How PowerPoint contributed to the Columbia re-entry disaster

There are only a handful of authors whose books have been pivotal to my career. Perhaps one day I’ll write a definitive list. Some that I can think of right now are;

Strange mix, but there we are! It’s been a long time since I’ve read any of them, and, to be honest, hadn’t expected to come across any new work by any of the authors (at least two of them are dead, after all!). So it was a delight to come across Edward Tufte’s blog, and to see that he is still very much involved in his field – in a very substantial and dramatic way.

Edward Tufte is younger than I had assumed him to be, from my early encounter with his work. He is an American statistician and Professor Emeritus of statistics, information design, interface design and political economy at Yale University. He has been described by The New York Times as “the da Vinci of Data”, and by Business Week as “the Galileo of graphics”. He is an expert in the presentation of informational graphics such as charts and diagrams, and is a fellow of the American Statistical Association.

When I was completing my PhD, I was lent a copy of his seminal book, The visual display of quantitative information, I can very honestly say (and I doubt if anyone would take issue with this) that I have never been enthralled by a statistics book – and I can’t really say I was by Tufte’s book, but no-one could dispute that this one made you realise how important it was going to be to you from the very first few pages.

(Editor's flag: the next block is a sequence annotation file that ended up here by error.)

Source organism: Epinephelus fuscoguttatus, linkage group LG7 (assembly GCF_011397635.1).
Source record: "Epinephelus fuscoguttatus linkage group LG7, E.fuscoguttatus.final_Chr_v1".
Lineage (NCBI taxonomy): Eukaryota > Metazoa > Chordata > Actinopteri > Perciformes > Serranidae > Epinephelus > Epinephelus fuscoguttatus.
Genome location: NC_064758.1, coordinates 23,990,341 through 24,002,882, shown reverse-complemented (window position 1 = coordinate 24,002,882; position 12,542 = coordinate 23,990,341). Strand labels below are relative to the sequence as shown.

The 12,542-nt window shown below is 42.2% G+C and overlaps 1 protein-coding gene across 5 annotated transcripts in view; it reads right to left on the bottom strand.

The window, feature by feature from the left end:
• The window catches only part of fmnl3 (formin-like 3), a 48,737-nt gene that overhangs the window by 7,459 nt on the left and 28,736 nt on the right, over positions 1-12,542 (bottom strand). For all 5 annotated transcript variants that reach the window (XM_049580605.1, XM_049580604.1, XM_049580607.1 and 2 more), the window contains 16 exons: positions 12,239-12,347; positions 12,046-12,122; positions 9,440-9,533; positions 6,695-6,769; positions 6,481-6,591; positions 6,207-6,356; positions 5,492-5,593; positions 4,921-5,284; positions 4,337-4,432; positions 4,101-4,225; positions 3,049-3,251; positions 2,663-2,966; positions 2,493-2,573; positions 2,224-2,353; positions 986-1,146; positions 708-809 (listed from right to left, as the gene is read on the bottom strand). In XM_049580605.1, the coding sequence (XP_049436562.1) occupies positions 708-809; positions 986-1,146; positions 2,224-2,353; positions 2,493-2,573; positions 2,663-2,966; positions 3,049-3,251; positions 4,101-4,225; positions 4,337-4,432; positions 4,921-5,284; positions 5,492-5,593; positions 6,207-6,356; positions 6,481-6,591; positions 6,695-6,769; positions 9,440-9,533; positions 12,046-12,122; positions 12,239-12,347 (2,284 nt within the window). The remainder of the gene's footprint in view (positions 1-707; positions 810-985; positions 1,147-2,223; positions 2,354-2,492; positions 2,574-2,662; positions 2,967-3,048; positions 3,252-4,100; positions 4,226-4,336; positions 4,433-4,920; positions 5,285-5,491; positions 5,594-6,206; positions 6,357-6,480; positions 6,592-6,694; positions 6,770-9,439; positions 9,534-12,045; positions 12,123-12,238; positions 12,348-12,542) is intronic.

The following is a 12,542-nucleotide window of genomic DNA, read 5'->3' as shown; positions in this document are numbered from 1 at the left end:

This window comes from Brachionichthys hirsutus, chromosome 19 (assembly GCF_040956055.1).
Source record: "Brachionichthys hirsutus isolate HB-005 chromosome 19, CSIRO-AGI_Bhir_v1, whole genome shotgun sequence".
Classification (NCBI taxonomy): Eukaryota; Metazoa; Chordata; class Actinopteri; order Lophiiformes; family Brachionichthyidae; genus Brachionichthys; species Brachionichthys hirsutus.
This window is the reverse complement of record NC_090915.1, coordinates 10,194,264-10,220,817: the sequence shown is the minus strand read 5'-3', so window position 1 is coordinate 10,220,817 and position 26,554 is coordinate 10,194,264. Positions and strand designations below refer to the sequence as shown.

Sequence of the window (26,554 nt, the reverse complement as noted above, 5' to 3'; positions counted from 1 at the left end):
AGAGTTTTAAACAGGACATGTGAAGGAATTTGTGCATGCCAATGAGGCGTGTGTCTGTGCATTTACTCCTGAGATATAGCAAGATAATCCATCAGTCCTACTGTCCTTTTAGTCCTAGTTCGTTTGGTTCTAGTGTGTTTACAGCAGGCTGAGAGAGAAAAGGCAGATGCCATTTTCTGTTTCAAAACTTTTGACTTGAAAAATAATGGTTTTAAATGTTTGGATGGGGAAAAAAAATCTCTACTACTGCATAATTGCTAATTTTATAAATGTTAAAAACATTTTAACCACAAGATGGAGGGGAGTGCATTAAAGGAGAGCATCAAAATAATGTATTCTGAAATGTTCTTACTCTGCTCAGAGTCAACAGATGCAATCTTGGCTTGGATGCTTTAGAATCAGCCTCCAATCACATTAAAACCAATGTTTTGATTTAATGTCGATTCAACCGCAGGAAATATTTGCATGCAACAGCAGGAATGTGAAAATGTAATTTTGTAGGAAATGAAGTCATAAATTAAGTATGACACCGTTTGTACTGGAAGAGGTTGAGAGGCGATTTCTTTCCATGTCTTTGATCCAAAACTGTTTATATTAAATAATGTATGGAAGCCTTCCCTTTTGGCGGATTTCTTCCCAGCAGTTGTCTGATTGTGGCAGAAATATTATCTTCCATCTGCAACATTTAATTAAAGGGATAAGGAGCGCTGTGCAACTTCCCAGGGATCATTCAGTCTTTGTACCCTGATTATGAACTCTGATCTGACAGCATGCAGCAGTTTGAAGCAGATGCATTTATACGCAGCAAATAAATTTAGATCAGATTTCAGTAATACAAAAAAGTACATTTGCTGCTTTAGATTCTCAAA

[ED: With hindsight, I’d like to correct this last paragraph – I don’t really know why I wrote it that way?  Actually, I have read statistics books and been enthralled.  When I was 16, I embarked on my A-levels, and the headmaster insisted that I study mathematics as I’d done quite well at them in the previous O-level exams.  Very quickly, it became obvious that I did not enjoy integration, differentiation, and matrix algebra.  So, I was given the opportunity to take statistics instead of the more classical areas.  Understanding probability theory, the analysis of variance, and the ways in which data can be manipulated and distorted, has had a big impact on my appreciation of the world and in my work.  Crikey, I’ve written two statistics textbooks myself {1, 2}, so something must have inspired me!  In fact, the sense I had with Tufte’s book was one of being overwhelmed.  It made SO much sense, that it seemed beyond my grasp.  I don’t want that to put you off – it was the space that I was in at the time. Added: 7th May 2015]

If you would like to understand a little of the importance of Tufte’s work and, if you EVER use PowerPoint to do presentations, then I strongly recommend visiting his blog and looking at this excerpt from one of his books: PowerPoint does Rocket Science. Be prepared to feel a little angry as the story unfolds!

If Prof Tufte should ever read this little tribute, I should like to say thank you. Your work influenced me profoundly and, especially in the earlier part of my own career, it was frequently in my mind and undoubtedly led to some of my own minor successes.

Best wishes

{1} On Route to Perfection: Guide to Achieving Six Sigma
{2} Six Sigma and the Product Development Cycle

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